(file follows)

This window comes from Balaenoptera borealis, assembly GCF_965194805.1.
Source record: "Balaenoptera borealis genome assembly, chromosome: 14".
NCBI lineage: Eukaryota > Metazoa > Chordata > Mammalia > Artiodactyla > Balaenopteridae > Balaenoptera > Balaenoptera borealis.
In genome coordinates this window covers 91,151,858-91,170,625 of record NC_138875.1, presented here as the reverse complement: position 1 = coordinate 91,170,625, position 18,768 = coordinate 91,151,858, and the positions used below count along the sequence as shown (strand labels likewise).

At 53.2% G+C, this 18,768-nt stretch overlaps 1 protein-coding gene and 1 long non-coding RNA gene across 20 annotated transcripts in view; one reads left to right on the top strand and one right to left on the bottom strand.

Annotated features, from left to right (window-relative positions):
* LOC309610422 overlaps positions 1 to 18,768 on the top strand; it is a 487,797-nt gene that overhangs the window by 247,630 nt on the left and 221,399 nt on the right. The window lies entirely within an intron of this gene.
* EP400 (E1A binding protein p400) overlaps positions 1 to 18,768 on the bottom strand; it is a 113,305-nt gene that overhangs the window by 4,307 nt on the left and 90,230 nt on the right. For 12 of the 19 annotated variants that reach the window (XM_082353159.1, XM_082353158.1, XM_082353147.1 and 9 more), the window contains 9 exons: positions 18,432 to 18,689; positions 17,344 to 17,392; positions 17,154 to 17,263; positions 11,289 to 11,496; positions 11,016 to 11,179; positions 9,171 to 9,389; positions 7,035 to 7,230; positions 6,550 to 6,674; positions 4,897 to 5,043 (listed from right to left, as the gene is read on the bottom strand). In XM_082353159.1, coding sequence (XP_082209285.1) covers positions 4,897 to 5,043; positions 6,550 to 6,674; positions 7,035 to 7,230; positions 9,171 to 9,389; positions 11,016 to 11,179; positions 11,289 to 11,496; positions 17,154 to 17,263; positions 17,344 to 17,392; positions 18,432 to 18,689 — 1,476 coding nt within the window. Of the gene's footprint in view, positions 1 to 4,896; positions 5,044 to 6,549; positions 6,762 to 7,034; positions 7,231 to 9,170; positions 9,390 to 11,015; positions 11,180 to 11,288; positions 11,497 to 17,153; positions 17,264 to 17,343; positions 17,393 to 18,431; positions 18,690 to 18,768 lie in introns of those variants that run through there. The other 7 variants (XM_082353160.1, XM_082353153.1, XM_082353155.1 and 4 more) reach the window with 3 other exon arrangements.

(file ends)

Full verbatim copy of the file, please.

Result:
This window comes from Balaenoptera borealis, assembly GCF_965194805.1.
Source record: "Balaenoptera borealis genome assembly, chromosome: 14".
NCBI lineage: Eukaryota > Metazoa > Chordata > Mammalia > Artiodactyla > Balaenopteridae > Balaenoptera > Balaenoptera borealis.
In genome coordinates this window covers 91,151,858-91,170,625 of record NC_138875.1, presented here as the reverse complement: position 1 = coordinate 91,170,625, position 18,768 = coordinate 91,151,858, and the positions used below count along the sequence as shown (strand labels likewise).

At 53.2% G+C, this 18,768-nt stretch overlaps 1 protein-coding gene and 1 long non-coding RNA gene across 20 annotated transcripts in view; one reads left to right on the top strand and one right to left on the bottom strand.

Annotated features, from left to right (window-relative positions):
* LOC309610422 overlaps positions 1 to 18,768 on the top strand; it is a 487,797-nt gene that overhangs the window by 247,630 nt on the left and 221,399 nt on the right. The window lies entirely within an intron of this gene.
* EP400 (E1A binding protein p400) overlaps positions 1 to 18,768 on the bottom strand; it is a 113,305-nt gene that overhangs the window by 4,307 nt on the left and 90,230 nt on the right. For 12 of the 19 annotated variants that reach the window (XM_082353159.1, XM_082353158.1, XM_082353147.1 and 9 more), the window contains 9 exons: positions 18,432 to 18,689; positions 17,344 to 17,392; positions 17,154 to 17,263; positions 11,289 to 11,496; positions 11,016 to 11,179; positions 9,171 to 9,389; positions 7,035 to 7,230; positions 6,550 to 6,674; positions 4,897 to 5,043 (listed from right to left, as the gene is read on the bottom strand). In XM_082353159.1, coding sequence (XP_082209285.1) covers positions 4,897 to 5,043; positions 6,550 to 6,674; positions 7,035 to 7,230; positions 9,171 to 9,389; positions 11,016 to 11,179; positions 11,289 to 11,496; positions 17,154 to 17,263; positions 17,344 to 17,392; positions 18,432 to 18,689 — 1,476 coding nt within the window. Of the gene's footprint in view, positions 1 to 4,896; positions 5,044 to 6,549; positions 6,762 to 7,034; positions 7,231 to 9,170; positions 9,390 to 11,015; positions 11,180 to 11,288; positions 11,497 to 17,153; positions 17,264 to 17,343; positions 17,393 to 18,431; positions 18,690 to 18,768 lie in introns of those variants that run through there. The other 7 variants (XM_082353160.1, XM_082353153.1, XM_082353155.1 and 4 more) reach the window with 3 other exon arrangements.